Football: Forest forage for scraps

Nottm For 1 Southampton 1

In the aftermath of Nottingham Forest's 3-1 home defeat to Southampton on Saturday Dave Bassett, Forest's general manager, was standing in a corridor talking of character and relegation battles, and of how you cannot survive one without the other.

Given Forest's meek capitulation in such a crucial match his comments were damningly appropriate but, on League Cup final weekend, the match also evoked other thoughts.

Eighteen years ago these teams had met in one of the better League Cup finals. Forest won 3-2 but the three-handled jug was just a bonus. They were the reigning League champions at the time and, two months later in Munich, would be crowned the best in Europe. They held on to the European Champions' Cup the following year. The side was impressive, featuring Peter Shilton, John Robertson, Tony Woodcock, Martin O'Neill, Garry Birtles and Archie Gemmill.

It would be a stretching a point to say that Southampton were also a power in the land but they had international players such as Steve Williams, Alan Ball, Mick Channon and Chris Nicholl. Three years earlier they had won the FA Cup and were newly promoted. They have been in the top flight ever since, and in 1984 were League runners-up and FA Cup semi-finalists.

The point of this history lesson is that both sides are now reduced to scrabbling for survival and it is sometimes hard to imagine they will ever recapture former glories. Forest may have reached the quarter-finals of the Uefa Cup last season but they are now heading for their second relegation in four years. In a recent interview with The Independent Phil Soar, the man behind the recent takeover at Forest, said: "No city remotely the size of Nottingham has ever won the European Cup; we've won it twice." He added: "The whole period had an strong feeling of unreality."

If that is what it felt like then, at a distance of nearly two decades it seems pure fantasy. Even Manchester United have only this season managed to put together a respectable challenge. Derby may have beaten Manchester United, and Leicester played at Wembley this weekend, but that does not negate the feeling that, in the brave new world of the Premiership, provincial clubs like Forest and Southampton seem condemned to be beggars at the feast, picking up scraps like the occasional Coca-Cola Cup.

This is nothing new. Even in the days of the maximum wage, the big city clubs - Manchester United, Everton, Arsenal, Aston Villa and those of the Tyne and Wear conurbation - won many of the honours. Only the North's textile towns regularly challenged their supremacy.

The trend does, however, seem to have become more pronounced. Since the end of wage restraint the clubs of Merseyside, Manchester, Leeds and north London have ruled. Outstanding managers, and/or excellent youth systems, have led to brief periods of ascendancy for Burnley, Ipswich, Forest and Derby but, until the well-financed rise of Blackburn, no provincial side had finished in the first two since Southampton 13 years ago.

The big city clubs generate more money through higher gates and commercial spin-offs than provincial clubs. Those clubs thus find it harder to hold on to their players. Stuart Pearce and Matt Le Tissier are the exceptions, their former team-mates Stan Collymore, Roy Keane, Alan Shearer and Neil Ruddock the rule.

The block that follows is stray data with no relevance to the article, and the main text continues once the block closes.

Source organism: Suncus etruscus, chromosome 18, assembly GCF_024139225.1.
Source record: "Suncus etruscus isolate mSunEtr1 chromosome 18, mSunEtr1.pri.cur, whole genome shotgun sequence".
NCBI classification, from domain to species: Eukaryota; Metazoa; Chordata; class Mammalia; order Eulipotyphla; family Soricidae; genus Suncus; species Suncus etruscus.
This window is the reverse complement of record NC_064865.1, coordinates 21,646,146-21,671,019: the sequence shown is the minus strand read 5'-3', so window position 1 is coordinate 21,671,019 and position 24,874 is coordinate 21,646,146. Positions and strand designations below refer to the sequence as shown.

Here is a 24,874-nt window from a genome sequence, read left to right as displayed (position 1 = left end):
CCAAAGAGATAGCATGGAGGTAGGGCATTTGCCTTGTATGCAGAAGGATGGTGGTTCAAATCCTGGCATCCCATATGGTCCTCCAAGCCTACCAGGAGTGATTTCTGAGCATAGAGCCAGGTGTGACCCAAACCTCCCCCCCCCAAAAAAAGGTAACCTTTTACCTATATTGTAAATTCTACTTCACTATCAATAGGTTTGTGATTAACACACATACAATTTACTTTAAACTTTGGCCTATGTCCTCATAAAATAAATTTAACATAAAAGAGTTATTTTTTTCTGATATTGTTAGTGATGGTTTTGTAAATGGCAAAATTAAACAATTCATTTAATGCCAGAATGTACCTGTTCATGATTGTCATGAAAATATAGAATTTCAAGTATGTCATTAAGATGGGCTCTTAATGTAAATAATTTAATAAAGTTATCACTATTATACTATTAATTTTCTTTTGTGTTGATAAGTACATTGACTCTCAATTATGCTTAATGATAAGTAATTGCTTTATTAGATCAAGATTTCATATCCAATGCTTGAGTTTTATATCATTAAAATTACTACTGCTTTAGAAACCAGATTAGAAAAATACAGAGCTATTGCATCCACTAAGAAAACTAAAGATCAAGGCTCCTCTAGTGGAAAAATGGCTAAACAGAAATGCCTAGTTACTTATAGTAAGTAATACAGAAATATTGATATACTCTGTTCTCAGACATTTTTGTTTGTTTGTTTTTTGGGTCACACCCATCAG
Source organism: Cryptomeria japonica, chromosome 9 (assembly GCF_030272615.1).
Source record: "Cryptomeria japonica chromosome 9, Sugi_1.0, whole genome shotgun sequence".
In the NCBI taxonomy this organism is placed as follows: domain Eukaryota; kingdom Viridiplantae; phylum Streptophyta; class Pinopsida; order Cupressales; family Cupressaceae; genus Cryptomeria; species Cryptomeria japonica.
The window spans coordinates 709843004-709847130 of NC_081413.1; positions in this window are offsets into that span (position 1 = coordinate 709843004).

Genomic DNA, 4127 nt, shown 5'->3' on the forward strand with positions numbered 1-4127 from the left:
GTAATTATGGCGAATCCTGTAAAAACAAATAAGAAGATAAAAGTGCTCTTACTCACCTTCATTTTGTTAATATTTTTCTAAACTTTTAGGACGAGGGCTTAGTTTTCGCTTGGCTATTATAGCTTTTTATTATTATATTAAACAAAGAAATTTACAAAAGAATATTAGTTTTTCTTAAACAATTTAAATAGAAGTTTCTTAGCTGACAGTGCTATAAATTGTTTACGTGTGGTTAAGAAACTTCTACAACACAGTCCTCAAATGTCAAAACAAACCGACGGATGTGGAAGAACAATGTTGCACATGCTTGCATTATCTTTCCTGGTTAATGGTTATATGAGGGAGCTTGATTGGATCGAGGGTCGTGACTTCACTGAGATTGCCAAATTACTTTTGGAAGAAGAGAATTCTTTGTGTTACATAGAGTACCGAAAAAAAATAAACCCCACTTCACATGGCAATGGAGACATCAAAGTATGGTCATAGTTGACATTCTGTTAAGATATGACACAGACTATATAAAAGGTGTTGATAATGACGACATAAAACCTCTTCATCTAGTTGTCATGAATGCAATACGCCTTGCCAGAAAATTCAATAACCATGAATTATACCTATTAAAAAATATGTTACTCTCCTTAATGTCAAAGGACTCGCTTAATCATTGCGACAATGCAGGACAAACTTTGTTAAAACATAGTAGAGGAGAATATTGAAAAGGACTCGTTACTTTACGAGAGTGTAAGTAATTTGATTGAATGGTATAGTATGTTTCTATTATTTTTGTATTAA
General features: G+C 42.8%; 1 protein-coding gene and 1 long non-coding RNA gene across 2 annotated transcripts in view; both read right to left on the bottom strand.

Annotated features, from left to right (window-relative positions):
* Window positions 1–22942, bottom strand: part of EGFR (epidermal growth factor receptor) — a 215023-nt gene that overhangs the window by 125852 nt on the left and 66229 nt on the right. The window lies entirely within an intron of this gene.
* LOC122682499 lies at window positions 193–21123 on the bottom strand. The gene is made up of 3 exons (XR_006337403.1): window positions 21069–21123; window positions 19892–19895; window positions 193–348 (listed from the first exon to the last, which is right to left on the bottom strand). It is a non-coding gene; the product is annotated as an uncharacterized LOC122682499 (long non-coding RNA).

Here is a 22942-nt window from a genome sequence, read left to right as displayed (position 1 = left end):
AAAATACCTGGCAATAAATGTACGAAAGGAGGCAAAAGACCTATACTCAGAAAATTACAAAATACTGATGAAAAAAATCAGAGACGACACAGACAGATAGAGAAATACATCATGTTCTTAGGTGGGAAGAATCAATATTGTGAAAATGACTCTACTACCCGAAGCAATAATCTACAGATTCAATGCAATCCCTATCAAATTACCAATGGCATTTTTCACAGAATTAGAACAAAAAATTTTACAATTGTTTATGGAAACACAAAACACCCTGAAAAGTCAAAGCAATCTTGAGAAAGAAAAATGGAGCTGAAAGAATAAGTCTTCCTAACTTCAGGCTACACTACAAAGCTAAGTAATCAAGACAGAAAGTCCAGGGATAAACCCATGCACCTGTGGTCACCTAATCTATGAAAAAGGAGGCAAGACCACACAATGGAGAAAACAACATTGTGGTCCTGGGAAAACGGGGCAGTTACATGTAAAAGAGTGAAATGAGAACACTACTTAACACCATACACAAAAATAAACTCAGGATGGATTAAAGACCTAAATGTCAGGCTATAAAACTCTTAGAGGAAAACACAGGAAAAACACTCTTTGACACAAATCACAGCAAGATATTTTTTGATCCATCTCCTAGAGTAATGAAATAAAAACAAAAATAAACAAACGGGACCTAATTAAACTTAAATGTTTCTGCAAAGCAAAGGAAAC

However, recent developments have offered some hope to such clubs. The largess of Sky TV is so generous it has reduced the relative income gap between the likes of Forest and, say, Everton. Bosman means clubs like Southampton can pick up players like Claus Lundekvam and Eyel Berkovitch cheaply. Every Premiership club now has at least one star player which has not always been the case in the past decade.

There is one catch: all this only applies to clubs in the Premiership, which is why Saturday's match was so important and why Bassett was so unhappy with some of his players. Each club is on the verge of solving individual problems - Southampton are moving from their limited ground, Forest have changed their limiting constitution - but it will be too late if they are relegated.

The tension showed in the play. Even Pearce and Le Tissier made mistakes in basic ball control. Le Tissier, who faded badly, was substituted. Pearce suffered more cruelly, his backpass allowed Southampton their clinching second goal.

That was scored by Mike Evans, who then added a third to end revivalist thoughts prompted by Pearce's penalty. His goals fully justified Graeme Souness's unpopular decision to bring him on for Le Tissier. At pounds 500,000 he was bought at a tenth of the cost of Pierre van Hooijdonk. It looks money better spent.

Southampton, who played with greater enterprise, passion and composure throughout, had gone ahead through Jim Magilton's 35-yard shot after seven minutes. Mark Crossley, unsighted and off-balance, was immobile.

Forest's response was long balls aimed at Van Hooijdonk, a betrayal of their traditions. It worked once but the Dutchman's spectacular 63rd-minute strike was ruled out. Not that their approach deserved anything. It seems odd that this tactic is apparently decided by Pearce, not Bassett, who says team selection and tactics are nothing to do with him.

If that sounded like buck-passing, Bassett's comments on the team were more forthright. "Some of them did not seem to be with it," he said. "We needed more blood and guts. It is easy for players to think if this club goes down I can always find another one. They don't lose their jobs."

Goals: Magilton (7) 0-1; Evans (85) 0-2; Pearce (pen, 88) 1-2; Evans (90) 1-3.